Flow Cytometry Analyses

For the GFPi-mRFP assays, flow cytometry data were acquired with a MoFlo (Dako Cytomation-Beckman Coulter). RFP was excited with a 561-nm CrystaLaser GCL-050-561 50 mW DPSS laser coupled to fiber optics (38 mW output) and emission detected using a 630/75-nm bandpass filter on channel 7 (FL7); GFP was excited with a 488-nm Coherent Sapphire 488-200 CDRH (140 mW output) and emission detected using a 530/40-nm filter pass on channel 1 (FL1). In some cases, experiments were reproduced with data acquired with a BD FACSAria III: RFP was measured on the PE-Texas Red/mCherry channel, excited with a Yellow Green 561 nm Laser and emission detected with a 610/20-nm filter pass; GFP was measured on the FITC channel, excited with a 488-nm Blue Laser and emission detected with a 530/30-nm filter pass.

For the GFPi-CFP assay, data were acquired on a CyAn ADP (Beckman Coulter), a BD FACSAria III or on a LSR Fortessa (BD Bioscience), using a 96well-plate auto sampler. GFP was excited and detected using the same wavelengths as described above for the MoFlo when using the CyAn ADP or as described for the FACSAria III when using the LSR Fortessa analyzer. The CFP was either excited by a 405-nm laser using a 450/50-nm filter for detection or by a 442-nm Blue-Violet laser and measured using a 470/20-nm filter pass (LSR Fortessa) which considerably increased the mean fluorescence intensity of the CFP. Data were collected with the following programs: FACSDiva (BD Bioscience) for the LSR Fortessa and FACSAriaIII, Summit (Beckman Coulter) for the Cyan ADP and the MoFlo. In all cases, data analysis was performed using the FlowJo software (Tree Star Inc.).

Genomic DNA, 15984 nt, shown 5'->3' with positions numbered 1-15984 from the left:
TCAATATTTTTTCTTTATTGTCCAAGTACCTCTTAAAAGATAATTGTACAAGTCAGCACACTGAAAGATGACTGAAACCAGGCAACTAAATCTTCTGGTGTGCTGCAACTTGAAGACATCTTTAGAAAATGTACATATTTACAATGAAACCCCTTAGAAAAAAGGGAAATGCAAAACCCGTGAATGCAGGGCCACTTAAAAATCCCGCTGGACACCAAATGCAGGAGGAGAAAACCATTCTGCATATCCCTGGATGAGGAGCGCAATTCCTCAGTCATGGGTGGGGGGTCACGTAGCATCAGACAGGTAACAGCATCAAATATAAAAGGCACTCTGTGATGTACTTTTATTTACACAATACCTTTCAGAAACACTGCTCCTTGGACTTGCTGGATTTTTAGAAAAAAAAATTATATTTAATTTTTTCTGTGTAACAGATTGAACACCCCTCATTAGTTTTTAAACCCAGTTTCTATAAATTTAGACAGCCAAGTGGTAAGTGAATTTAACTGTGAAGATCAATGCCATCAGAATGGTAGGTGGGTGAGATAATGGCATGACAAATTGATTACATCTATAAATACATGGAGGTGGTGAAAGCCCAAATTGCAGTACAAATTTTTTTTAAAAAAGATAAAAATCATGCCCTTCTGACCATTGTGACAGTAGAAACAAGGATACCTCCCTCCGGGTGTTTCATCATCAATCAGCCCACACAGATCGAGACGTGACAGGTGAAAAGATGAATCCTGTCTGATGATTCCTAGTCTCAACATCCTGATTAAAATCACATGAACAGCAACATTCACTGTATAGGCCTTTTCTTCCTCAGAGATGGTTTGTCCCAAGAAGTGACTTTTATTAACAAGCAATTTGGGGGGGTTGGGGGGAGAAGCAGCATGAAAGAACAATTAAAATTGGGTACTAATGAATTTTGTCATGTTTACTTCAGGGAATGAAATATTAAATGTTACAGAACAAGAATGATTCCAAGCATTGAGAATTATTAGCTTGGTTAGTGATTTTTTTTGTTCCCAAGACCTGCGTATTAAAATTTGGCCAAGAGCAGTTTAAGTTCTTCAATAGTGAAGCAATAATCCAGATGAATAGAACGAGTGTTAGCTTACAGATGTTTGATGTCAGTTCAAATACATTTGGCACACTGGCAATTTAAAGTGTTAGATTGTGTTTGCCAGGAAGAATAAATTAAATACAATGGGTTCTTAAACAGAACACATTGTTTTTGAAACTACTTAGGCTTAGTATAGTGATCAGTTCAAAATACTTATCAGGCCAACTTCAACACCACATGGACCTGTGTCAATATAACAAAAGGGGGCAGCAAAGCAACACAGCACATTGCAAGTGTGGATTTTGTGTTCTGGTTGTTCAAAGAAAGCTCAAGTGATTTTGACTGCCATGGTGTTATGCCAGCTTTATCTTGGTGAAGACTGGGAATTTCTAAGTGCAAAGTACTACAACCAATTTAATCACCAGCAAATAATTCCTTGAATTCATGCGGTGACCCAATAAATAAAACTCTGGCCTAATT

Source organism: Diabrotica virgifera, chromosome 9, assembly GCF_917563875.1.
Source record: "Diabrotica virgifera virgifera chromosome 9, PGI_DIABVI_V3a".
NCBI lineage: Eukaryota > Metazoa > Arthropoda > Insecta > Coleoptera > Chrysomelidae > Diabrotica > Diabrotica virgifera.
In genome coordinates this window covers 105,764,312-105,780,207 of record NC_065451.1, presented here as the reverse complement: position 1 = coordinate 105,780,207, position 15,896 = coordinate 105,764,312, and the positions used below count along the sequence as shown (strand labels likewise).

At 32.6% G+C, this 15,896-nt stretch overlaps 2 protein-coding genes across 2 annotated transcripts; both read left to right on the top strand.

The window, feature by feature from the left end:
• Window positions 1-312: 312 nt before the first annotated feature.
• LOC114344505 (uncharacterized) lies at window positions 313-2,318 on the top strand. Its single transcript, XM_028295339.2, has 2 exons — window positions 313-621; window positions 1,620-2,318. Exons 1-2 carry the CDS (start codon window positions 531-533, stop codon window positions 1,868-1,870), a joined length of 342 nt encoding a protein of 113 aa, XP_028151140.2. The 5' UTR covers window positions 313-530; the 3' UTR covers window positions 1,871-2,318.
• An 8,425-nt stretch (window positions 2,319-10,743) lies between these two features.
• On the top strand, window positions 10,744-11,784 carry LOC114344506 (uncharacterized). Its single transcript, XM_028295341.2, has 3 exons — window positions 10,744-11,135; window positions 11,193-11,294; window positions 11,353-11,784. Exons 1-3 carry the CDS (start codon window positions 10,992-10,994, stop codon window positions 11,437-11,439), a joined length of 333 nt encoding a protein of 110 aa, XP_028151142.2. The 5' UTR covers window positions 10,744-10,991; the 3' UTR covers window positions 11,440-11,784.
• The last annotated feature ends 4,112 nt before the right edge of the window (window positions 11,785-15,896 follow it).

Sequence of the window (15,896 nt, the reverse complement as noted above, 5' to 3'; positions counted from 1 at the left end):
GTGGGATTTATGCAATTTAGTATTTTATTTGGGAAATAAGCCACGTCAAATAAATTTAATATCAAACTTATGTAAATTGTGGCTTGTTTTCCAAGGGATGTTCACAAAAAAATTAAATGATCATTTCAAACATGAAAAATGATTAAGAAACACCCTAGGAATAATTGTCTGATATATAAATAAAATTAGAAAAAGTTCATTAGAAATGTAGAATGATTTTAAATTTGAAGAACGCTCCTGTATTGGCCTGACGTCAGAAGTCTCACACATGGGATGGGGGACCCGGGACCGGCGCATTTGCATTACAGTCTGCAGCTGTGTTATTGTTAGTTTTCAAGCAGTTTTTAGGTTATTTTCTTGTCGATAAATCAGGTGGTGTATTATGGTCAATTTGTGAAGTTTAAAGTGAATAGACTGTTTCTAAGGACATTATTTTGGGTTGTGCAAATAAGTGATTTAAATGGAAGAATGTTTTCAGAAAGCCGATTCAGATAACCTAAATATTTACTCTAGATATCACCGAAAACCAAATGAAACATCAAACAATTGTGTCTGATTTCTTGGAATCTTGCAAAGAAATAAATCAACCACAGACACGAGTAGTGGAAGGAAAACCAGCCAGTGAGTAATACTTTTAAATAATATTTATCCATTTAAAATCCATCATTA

PCR and Sequence Analyses of Recombined GFPi

Plasmid DNA was recovered using the Qiaprep Spin Miniprep Kit (Qiagen) from GFP/RFP+ or GFP+/RFP+ cell populations sorted from 293T cells previously co-transfected with GFPi and mock DNA or GFPi and CMV-RAG plasmids, respectively. PCR reactions were performed using the indicated amounts of recovered plasmids as template and the following primers (depicted in Figure 2): forward – 5′-AGCCCTTTGTACACCCTAAG-3′ and reverse – 5′-GTTGTACTCCAGCTTGTGCC-3′ to amplify the coding joint (CJ) region of rearranged GFPi (GFPi-RR) plasmids; forward – 5′-CATCTTCTTCAAGGACGACGG-3′ and reverse – 5′-CGGCCAGTAACGTTAGG-3′ to amplify the signal joints (SJ) of GFPi-RR plasmids; and, forward – 5′-AGCCCTTTGTACACCCTAAG-3′ and reverse – 5′-CATCTTCTTCAAGGACGACGG-3′ to detect unrearranged GFPi (GFPi-UNR). To sequence CJ and SJ, the respective PCR products were separated in an agarose gel and fragments from the expected size extracted using the Gel Extraction Kit (Zymo), cloned into the pGEM-T Easy Vector (Promega) and sequenced with the T7 primer (5′-TAATACGACTCACTATAGG-3′) and the SP6 primer (5′-ATTTAGGTGACACTATAG-3′).

Viral Production and Transduction

Viral production and transduction were carried out as described in (Sarmento et al., 2005). Briefly, MSCV-IRES-RFP or GFPi were co-transfected into 293T cells using a calcium phosphate precipitation method together with the amphotropic packaging plasmid pKat and the pCMV-VSV-G plasmid encoding the vesicular stomatitis virus G-glycoprotein. Supernatants containing pseudo-typed retrovirus were collected at 48 and 72 h post-transfection and passed through a 0.45-μm filter. Transduction of Reh, NALM-6, SUP-T1, Jurkat, HL-60, and K-562 cell lines as well as mouse bone marrow cells cultured for 1 week in the presence of IL-7 was carried out with 1–2 × 105 cells resuspended in 500 μL of viral supernatant and 500 μL of medium supplemented with Polybrene (Sigma) to a final concentration of 4 μg/mL, followed by spinoculation of 90 min, 37°C at 2200 rpm and incubation for the indicated time.

Bone Marrow Transduction and Transplantation